Sung By Anyone

I'm no better at crocheting than knitting - at which, you may recall, I am terrible - but it occurred to me I might stitch up scarves for the men's shelter, though not the shelter itself. It is a building and does not wear scarves, silly.

I’m no better at crocheting than knitting – at which, you may recall, I am terrible – but it occurred to me I might stitch up scarves for the men’s shelter, though not the shelter itself. It is a building and does not wear scarves, silly.

Even so, it's not all glamor being me! This weekend, I smashed my thumbnail below the nail line, necessitating the cutting of my nails. TRAUMA! I also steamed the crap out of my thumb, during which moment my one thought was, "Shit, I will NEVER do this to an entire lobster!"

Even so, it’s not all glamor being me! This weekend, I smashed my thumbnail below the nail line, necessitating the cutting of my nails. TRAUMA! I also steamed the crap out of my thumb, during which moment my one thought was, “Shit, I will NEVER do this to an entire lobster!”

What You Can Truly Be

The LongItalianLastName family drama continues to unfold off-stage. I don’t feel like talking about myself, so let’s talk about the unnamed university’s hunger-fighting project. KAPOW! My department participates every year, which means we get a family, some few details and go on our way. For example:

Adult #1

Age: 29

Gender: Female
Ethnicity: Hispanic
Most Needed Items:
Pants (Women’s Large), maternity clothing
Other Desired Items:
Other Information (Interests, hobbies, favorite book author, favorite color, etc.):
Mother is expecting fourth child in December

You can’t really picture her from this – except that you can. You see her struggling on the sidewalk and laughing on the corner. She has dark hair and dreams in color. She is very tired. Maybe someone helps her with groceries but maybe not. You know that neighborhood flooded out in the superstorm a year ago today. You can imagine the mold.

You have a month to imagine who she is and what she needs. You can buy her gifts, but she may not have a secure place to keep them. You can buy her groceries, especially groceries she may not be able to easily transport home from a store. Does she have a car?

Are grocery store gift cards appropriate for your family? If so, please specify the stores where you shop (check all that apply):
Stop & Shop
Fresh Grocer

There’s only one Fresh Grocer. It’s in town, probably about half a mile from her apartment. The local Stop & Shops and Walmarts are out of town, some up and down Route 27, some up and down Route 1. She could take buses to those. Maybe they’re near where she works. Any way around it, she probably can’t buy in bulk to feed her children because she can’t transport it, but if she could, can she store bulk items? Can she cook? It is not an absolute lock that she has a stove and an oven, but you’re willing to take some risks.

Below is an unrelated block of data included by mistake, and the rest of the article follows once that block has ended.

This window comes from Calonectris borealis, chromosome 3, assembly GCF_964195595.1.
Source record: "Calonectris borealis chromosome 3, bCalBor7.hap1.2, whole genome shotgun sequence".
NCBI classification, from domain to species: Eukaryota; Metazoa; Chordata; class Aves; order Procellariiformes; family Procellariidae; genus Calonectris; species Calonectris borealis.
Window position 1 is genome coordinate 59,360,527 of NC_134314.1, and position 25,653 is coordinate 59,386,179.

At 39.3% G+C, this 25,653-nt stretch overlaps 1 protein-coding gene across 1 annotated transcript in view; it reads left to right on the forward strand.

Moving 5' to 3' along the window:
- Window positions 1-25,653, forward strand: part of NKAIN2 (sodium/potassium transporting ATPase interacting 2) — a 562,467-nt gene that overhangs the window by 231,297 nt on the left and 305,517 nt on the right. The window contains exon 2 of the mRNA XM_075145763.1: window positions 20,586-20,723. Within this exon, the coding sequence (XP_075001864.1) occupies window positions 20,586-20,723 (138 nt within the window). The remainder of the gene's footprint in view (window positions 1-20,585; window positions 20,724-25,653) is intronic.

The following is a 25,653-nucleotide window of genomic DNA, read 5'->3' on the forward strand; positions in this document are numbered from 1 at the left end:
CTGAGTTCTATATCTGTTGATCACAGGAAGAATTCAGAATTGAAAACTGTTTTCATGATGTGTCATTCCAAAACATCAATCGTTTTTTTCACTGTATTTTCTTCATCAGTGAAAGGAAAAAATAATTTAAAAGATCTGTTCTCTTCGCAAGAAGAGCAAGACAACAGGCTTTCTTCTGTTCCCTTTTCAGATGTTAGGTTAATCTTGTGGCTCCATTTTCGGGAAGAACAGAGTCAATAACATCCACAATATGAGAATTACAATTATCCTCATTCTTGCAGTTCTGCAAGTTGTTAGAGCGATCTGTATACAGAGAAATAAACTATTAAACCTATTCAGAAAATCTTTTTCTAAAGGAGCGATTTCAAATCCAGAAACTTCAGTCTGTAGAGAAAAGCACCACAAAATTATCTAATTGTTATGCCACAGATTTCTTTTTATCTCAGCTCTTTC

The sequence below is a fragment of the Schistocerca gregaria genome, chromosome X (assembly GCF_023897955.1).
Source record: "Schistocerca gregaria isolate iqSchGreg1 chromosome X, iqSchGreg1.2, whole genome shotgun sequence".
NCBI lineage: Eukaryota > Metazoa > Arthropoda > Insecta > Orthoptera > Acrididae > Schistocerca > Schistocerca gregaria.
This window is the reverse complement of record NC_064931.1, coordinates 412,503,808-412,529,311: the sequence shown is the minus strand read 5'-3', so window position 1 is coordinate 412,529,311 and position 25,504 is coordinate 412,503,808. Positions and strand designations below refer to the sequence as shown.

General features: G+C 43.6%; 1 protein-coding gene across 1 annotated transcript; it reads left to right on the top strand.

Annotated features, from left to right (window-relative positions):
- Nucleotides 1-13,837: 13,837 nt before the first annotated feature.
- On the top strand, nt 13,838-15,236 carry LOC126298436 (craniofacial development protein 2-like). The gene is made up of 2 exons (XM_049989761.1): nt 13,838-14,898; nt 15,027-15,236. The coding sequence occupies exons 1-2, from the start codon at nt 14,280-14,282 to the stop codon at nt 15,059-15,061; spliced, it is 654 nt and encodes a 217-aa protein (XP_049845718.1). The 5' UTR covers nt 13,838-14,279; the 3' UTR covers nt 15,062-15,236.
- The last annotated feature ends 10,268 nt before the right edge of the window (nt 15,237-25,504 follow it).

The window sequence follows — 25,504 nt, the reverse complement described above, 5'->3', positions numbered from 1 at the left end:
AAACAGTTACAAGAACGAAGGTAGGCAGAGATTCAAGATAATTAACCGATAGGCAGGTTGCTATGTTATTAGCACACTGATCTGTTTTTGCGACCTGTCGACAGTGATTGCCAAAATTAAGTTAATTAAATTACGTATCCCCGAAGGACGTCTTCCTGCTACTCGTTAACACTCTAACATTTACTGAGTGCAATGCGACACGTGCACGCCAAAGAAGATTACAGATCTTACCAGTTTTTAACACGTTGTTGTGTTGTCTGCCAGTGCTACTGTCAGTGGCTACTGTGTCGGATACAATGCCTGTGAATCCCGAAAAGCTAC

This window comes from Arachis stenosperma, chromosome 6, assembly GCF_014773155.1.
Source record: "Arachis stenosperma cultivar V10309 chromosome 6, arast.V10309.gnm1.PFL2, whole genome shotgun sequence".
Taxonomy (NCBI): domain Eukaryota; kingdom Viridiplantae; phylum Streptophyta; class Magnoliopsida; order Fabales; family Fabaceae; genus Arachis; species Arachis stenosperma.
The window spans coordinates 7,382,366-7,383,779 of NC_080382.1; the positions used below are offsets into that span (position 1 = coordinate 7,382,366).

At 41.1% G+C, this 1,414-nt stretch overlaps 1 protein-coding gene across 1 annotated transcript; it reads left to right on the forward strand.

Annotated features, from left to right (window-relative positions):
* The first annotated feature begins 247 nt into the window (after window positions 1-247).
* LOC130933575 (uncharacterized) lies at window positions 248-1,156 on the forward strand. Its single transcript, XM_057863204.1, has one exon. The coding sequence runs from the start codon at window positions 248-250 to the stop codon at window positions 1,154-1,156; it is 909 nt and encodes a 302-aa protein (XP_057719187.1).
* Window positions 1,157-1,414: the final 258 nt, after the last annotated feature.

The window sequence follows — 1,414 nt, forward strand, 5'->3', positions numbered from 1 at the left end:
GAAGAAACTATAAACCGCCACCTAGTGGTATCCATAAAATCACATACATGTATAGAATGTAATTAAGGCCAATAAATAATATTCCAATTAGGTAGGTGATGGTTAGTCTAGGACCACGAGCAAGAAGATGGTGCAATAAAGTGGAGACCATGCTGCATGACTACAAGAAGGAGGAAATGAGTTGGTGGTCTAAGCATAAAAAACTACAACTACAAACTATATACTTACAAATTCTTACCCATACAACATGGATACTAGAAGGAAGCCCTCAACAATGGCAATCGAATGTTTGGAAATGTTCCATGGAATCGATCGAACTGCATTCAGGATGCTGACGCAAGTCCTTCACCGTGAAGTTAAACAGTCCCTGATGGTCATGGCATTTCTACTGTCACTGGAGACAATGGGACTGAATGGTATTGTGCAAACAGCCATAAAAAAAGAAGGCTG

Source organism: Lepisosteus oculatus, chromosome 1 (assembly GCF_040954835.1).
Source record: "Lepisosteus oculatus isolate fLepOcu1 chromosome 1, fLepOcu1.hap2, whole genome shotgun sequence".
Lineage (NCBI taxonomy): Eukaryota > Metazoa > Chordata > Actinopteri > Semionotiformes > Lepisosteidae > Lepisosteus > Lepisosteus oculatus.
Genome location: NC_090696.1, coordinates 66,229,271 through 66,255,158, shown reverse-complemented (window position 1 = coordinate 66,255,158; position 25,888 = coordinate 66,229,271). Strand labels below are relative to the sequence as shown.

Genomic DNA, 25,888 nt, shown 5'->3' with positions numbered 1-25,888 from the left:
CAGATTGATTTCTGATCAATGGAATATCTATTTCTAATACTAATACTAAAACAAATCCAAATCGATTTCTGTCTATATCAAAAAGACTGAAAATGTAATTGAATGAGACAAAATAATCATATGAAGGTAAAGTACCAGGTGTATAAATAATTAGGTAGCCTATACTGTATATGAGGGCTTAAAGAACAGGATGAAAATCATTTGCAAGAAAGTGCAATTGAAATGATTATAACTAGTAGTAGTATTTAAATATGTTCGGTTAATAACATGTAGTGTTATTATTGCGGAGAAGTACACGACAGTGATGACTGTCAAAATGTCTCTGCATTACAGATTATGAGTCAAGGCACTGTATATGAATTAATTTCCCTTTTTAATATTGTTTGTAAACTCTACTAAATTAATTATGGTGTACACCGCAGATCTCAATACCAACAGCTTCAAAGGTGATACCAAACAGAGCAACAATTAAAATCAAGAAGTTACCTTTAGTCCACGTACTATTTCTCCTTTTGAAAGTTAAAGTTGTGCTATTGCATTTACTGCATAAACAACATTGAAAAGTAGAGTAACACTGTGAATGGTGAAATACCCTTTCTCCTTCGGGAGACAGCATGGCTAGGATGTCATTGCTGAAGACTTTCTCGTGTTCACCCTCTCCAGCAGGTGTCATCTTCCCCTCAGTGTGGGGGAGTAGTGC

She only asks for perfume and loose clothing for herself; everything else is for her children. You think about that, don’t you? Who is she? How did she get here? Your co-workers imagine her, trade coupons and sales circulars and pick out things for her. Boxes begin to fill in sensible ways. She and her children will have food, gifts for Christmas and clothes to keep warm all winter. What you do matters.

What will you do?

Who’s To Blame?

(With apologies to the B-52s)

Surprise! Party!


Yeah, we just thought we’d drop in!

drop in

Where’s your icebox?


Where’s the punch?


Eww, House-a-tosis!


Who’s to blame when parties really get out of hand?

party gone out of bounds

Who’s to blame when they get poorly planned?

poorly planned

Crashers get bombed


Slobs make a mess

actual villain

Ya know sometimes they’ll even ruin your wife’s dress

George And Laura Bush Attend Groundbreaking For Bush Presidential Center

Crashers gettin’ bombed. (Who’s to blame?)

who's to

Can you pull it back in line?
Can you salvage it in time?

out of bounds

What can you do to save a party?

a party gone





A spur-of-the-moment scavenger hunt,

scavenger hunt

Or Queen of the Nile?

queen of the nile

Who turned out the lights?

turn out the lights


bombed - 1

Crashers gettin’ bombed,

bombed - 2

Crashers gettin’ bombed,



bombed - 4


bombed - 5


bombed - 6

Well, who’s to blame?

to blame

Who’s to blame when situations degenerate?

blame 1

Disgusting things you’d never anticipate

People get sick, they play the wrong games

the wrong games

Ya know, it can ruin your name!

Crashers gettin’ bombed. (Who’s to blame?)

who's to blame 3

Can you pull it back in line?

in line

Can you salvage it in time?

it in time

It shouldn’t be difficult!

Try not to condemn!


O.K. who ordered pizza?

I’ll be tactful when making the rounds

Be tactful when making the rounds

tactful when

And maybe you can save a party…

Debt Showdown

Party gone out of bounds!

completely out of bounds

Gone out of bounds!

disastrous and stupid

Images and videos courtesy of the Intertubes. Thank you, Intertubes.

I Go From Here To A Better State Than This

Fuck you, North Dakota:

FARGO, N.D. — Gov. Jack Dalrymple of North Dakota approved the nation’s toughest abortion restrictions on Tuesday, signing into law a measure that would ban nearly all abortions and inviting a legal showdown over just how much states can limit access to the procedure.